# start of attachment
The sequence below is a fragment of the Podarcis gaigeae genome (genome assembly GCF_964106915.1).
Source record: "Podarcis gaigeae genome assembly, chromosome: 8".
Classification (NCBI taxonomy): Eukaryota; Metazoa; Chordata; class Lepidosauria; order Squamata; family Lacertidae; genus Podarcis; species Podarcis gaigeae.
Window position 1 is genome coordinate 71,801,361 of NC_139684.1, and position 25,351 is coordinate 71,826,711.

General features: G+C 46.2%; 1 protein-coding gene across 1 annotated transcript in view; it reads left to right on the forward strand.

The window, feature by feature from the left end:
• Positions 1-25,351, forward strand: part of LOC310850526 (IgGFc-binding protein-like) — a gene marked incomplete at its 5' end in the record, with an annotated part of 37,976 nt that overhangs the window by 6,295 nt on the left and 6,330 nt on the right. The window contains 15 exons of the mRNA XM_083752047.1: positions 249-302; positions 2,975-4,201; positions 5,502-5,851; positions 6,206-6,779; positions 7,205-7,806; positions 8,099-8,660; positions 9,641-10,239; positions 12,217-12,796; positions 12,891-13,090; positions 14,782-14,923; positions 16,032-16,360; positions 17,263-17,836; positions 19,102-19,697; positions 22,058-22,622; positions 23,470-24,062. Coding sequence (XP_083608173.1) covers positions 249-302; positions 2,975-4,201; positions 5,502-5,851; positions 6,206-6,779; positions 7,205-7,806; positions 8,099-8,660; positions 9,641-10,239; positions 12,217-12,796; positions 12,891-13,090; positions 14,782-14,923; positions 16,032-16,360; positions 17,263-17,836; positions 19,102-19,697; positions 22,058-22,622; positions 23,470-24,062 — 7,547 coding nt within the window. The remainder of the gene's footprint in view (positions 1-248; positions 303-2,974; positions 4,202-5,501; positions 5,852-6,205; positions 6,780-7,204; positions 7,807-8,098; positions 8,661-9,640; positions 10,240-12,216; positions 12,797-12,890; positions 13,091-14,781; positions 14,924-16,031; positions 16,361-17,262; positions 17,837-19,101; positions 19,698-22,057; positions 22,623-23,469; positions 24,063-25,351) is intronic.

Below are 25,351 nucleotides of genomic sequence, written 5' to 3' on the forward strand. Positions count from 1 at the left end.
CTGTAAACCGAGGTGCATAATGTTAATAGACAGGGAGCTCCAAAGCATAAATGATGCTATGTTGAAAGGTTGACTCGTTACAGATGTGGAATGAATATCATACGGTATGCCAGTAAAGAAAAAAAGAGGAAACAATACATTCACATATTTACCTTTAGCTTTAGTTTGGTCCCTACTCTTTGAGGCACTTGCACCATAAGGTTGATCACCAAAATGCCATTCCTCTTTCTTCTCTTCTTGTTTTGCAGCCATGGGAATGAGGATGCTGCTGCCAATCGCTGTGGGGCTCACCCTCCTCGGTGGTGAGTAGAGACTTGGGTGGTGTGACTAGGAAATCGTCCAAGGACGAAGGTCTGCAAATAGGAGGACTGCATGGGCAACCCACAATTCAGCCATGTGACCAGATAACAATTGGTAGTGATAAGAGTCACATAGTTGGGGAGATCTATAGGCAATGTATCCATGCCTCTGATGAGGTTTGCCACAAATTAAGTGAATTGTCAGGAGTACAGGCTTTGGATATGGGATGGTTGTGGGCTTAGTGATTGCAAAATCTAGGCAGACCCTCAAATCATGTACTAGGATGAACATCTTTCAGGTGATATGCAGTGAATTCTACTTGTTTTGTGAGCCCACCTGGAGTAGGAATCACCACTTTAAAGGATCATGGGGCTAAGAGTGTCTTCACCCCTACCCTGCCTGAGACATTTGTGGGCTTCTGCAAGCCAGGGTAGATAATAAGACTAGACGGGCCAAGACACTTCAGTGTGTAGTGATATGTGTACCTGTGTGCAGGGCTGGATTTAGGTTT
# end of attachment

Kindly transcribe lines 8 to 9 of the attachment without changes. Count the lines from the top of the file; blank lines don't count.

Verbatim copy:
Below are 25,351 nucleotides of genomic sequence, written 5' to 3' on the forward strand. Positions count from 1 at the left end.
CTGTAAACCGAGGTGCATAATGTTAATAGACAGGGAGCTCCAAAGCATAAATGATGCTATGTTGAAAGGTTGACTCGTTACAGATGTGGAATGAATATCATACGGTATGCCAGTAAAGAAAAAAAGAGGAAACAATACATTCACATATTTACCTTTAGCTTTAGTTTGGTCCCTACTCTTTGAGGCACTTGCACCATAAGGTTGATCACCAAAATGCCATTCCTCTTTCTTCTCTTCTTGTTTTGCAGCCATGGGAATGAGGATGCTGCTGCCAATCGCTGTGGGGCTCACCCTCCTCGGTGGTGAGTAGAGACTTGGGTGGTGTGACTAGGAAATCGTCCAAGGACGAAGGTCTGCAAATAGGAGGACTGCATGGGCAACCCACAATTCAGCCATGTGACCAGATAACAATTGGTAGTGATAAGAGTCACATAGTTGGGGAGATCTATAGGCAATGTATCCATGCCTCTGATGAGGTTTGCCACAAATTAAGTGAATTGTCAGGAGTACAGGCTTTGGATATGGGATGGTTGTGGGCTTAGTGATTGCAAAATCTAGGCAGACCCTCAAATCATGTACTAGGATGAACATCTTTCAGGTGATATGCAGTGAATTCTACTTGTTTTGTGAGCCCACCTGGAGTAGGAATCACCACTTTAAAGGATCATGGGGCTAAGAGTGTCTTCACCCCTACCCTGCCTGAGACATTTGTGGGCTTCTGCAAGCCAGGGTAGATAATAAGACTAGACGGGCCAAGACACTTCAGTGTGTAGTGATATGTGTACCTGTGTGCAGGGCTGGATTTAGGTTT